DOI

10.17077/etd.c4n5-okpp

Document Type

Dissertation

Date of Degree

Summer 2019

Degree Name

PhD (Doctor of Philosophy)

Degree In

Microbiology

First Advisor

Haim, Hillel

First Committee Member

Klingelhutz, Aloysius

Second Committee Member

Fuentes, Ernesto

Third Committee Member

Perlman, Stanley

Fourth Committee Member

Stapleton, Jack

Abstract

Human immunodeficiency virus type 1 (HIV-1) establishes a persistent infection that leads to acquired immunodeficiency syndrome (AIDS). Approximately 36 million people worldwide are living with HIV-1, which is commonly acquired through sexual contact. Antiviral therapies control disease progression, but do not eliminate this virus from the host. Thus, global efforts are focused on developing vaccines that prevent HIV-1 transmission. Such vaccines are based on eliciting the production of protective antibodies that target the envelope glycoproteins (Envs) of this virus. Unfortunately, HIV-1 immunization trials have shown limited efficacy. A better understanding of the antibody-mediated inactivation process is needed to improve vaccine strategies. In this work we describe two novel factors that contribute to HIV-1 inactivation. First, we show that structural stability of the Env protein determines its sensitivity to vaccine-elicited antibodies. Different interactions within Env contribute to its stability. Perturbation of the Env-stabilizing interactions by physical and chemical treatments enhances sensitivity of HIV-1 to antibodies. Second, we found that the chemical composition of the transmission medium affects Env inhibition by antibodies and other inhibitory agents. Semen is the most common vehicle for HIV-1 transmission. This medium contains high concentrations of the sugar fructose. We found that semen fructose competitively blocks binding of antiviral agents that target sugar residues on Env. Together, this work advances our understanding of the mechanism that underlies HIV-1 inactivation by vaccine-elicited antibodies and provides novel strategies to enhance their potency.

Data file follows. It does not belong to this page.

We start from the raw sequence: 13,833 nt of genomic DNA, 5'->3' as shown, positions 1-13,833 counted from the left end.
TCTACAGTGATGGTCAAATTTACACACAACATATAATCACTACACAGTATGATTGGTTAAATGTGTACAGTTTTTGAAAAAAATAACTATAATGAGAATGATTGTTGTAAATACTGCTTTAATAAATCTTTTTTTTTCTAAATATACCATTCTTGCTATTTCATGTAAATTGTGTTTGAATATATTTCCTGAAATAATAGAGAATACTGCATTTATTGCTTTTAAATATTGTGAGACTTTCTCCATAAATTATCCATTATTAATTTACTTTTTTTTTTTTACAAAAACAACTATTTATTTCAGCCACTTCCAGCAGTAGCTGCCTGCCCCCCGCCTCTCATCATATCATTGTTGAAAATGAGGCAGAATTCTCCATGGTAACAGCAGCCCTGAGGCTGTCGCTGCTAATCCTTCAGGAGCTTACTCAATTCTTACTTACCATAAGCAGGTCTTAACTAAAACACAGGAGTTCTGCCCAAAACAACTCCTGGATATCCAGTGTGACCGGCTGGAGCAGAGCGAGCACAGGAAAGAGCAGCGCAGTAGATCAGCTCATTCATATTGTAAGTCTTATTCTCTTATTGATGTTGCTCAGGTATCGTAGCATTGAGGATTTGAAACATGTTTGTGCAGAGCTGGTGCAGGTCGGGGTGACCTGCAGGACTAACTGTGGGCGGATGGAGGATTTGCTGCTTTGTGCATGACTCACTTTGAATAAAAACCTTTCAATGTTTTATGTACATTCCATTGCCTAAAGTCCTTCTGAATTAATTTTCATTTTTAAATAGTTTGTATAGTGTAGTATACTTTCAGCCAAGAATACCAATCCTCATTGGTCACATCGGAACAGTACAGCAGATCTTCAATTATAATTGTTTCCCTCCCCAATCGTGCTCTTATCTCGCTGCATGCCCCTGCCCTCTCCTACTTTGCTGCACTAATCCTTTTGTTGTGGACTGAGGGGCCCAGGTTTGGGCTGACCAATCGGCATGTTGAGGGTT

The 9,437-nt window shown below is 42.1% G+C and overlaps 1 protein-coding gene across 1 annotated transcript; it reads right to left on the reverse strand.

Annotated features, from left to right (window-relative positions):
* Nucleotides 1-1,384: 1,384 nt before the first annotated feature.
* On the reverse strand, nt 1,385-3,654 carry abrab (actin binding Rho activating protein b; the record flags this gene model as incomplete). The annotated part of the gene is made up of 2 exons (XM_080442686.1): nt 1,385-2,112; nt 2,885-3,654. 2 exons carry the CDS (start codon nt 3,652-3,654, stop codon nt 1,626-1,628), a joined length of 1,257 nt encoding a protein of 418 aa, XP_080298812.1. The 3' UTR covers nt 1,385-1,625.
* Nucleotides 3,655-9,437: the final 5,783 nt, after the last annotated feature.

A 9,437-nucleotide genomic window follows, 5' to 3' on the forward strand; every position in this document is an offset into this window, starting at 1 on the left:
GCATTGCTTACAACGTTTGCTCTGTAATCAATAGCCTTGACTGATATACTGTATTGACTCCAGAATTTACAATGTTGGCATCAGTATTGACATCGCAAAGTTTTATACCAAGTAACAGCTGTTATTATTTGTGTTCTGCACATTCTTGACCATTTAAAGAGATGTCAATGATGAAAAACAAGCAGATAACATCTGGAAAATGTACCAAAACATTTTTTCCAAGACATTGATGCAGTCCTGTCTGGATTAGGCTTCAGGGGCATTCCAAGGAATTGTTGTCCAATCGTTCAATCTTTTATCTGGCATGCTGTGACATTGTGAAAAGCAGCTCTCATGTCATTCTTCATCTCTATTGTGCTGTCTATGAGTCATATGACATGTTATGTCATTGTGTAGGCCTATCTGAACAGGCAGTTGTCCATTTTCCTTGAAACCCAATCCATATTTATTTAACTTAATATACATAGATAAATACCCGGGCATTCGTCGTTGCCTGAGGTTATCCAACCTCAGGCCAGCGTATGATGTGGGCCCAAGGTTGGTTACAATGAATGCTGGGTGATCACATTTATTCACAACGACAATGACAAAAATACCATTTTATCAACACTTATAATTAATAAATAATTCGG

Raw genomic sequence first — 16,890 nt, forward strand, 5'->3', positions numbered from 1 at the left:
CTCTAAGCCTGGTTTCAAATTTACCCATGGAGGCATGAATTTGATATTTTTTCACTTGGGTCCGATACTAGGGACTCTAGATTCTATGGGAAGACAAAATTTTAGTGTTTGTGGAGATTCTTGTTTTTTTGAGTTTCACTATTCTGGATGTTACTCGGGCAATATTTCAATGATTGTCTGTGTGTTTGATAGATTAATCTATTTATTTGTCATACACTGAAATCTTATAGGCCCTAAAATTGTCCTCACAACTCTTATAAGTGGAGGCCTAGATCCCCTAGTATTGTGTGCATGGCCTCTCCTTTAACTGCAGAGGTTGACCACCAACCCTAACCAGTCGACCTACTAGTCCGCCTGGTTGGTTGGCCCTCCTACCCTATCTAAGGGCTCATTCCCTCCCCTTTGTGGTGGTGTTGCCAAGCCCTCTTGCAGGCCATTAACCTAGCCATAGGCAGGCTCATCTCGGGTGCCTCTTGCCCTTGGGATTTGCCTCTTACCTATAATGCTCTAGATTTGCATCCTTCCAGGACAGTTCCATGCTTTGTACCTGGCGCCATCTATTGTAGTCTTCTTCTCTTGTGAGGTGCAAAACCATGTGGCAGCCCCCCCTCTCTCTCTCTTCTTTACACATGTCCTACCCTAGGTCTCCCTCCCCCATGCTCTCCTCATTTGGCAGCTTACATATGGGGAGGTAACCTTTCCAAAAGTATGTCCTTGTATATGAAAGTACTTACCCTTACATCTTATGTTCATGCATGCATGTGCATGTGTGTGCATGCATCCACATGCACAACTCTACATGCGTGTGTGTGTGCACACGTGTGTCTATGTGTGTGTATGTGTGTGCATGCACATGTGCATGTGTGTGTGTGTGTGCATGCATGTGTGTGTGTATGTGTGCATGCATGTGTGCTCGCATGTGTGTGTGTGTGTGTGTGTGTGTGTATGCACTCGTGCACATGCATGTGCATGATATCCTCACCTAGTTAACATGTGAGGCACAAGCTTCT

Keywords

Antibody neutralization, Envelope Glycoprotein, Human Immunodeficiency Virus (HIV), Protein stability

Pages

xv, 190 pages

Bibliography

Includes bibliographical references (pages 168-190).

Copyright

Copyright © 2019 Jacklyn Johnson

Included in

Microbiology Commons

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